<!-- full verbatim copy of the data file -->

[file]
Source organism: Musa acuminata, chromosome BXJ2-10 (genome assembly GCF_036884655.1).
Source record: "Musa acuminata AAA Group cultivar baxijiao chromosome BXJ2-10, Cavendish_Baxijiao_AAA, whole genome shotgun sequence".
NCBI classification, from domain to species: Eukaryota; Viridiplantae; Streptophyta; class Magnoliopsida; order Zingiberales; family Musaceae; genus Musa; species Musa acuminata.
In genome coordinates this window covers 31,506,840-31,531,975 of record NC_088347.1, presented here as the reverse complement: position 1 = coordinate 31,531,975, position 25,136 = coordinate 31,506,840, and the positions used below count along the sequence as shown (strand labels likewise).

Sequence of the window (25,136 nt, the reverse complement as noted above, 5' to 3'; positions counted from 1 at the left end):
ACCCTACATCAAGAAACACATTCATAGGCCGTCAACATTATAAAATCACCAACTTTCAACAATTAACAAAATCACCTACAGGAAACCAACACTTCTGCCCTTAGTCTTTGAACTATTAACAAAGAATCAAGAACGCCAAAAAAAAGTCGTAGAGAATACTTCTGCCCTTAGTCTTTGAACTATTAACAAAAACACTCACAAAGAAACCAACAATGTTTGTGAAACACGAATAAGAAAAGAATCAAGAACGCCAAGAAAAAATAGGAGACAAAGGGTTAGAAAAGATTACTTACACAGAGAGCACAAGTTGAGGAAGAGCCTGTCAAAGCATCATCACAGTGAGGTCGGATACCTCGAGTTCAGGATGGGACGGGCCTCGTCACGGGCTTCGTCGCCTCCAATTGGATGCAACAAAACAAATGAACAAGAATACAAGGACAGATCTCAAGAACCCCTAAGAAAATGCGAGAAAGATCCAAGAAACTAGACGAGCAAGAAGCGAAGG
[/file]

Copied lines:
Source organism: Musa acuminata, chromosome BXJ2-10 (genome assembly GCF_036884655.1).
Source record: "Musa acuminata AAA Group cultivar baxijiao chromosome BXJ2-10, Cavendish_Baxijiao_AAA, whole genome shotgun sequence".
NCBI classification, from domain to species: Eukaryota; Viridiplantae; Streptophyta; class Magnoliopsida; order Zingiberales; family Musaceae; genus Musa; species Musa acuminata.
In genome coordinates this window covers 31,506,840-31,531,975 of record NC_088347.1, presented here as the reverse complement: position 1 = coordinate 31,531,975, position 25,136 = coordinate 31,506,840, and the positions used below count along the sequence as shown (strand labels likewise).

Sequence of the window (25,136 nt, the reverse complement as noted above, 5' to 3'; positions counted from 1 at the left end):
ACCCTACATCAAGAAACACATTCATAGGCCGTCAACATTATAAAATCACCAACTTTCAACAATTAACAAAATCACCTACAGGAAACCAACACTTCTGCCCTTAGTCTTTGAACTATTAACAAAGAATCAAGAACGCCAAAAAAAAGTCGTAGAGAATACTTCTGCCCTTAGTCTTTGAACTATTAACAAAAACACTCACAAAGAAACCAACAATGTTTGTGAAACACGAATAAGAAAAGAATCAAGAACGCCAAGAAAAAATAGGAGACAAAGGGTTAGAAAAGATTACTTACACAGAGAGCACAAGTTGAGGAAGAGCCTGTCAAAGCATCATCACAGTGAGGTCGGATACCTCGAGTTCAGGATGGGACGGGCCTCGTCACGGGCTTCGTCGCCTCCAATTGGATGCAACAAAACAAATGAACAAGAATACAAGGACAGATCTCAAGAACCCCTAAGAAAATGCGAGAAAGATCCAAGAAACTAGACGAGCAAGAAGCGAAGG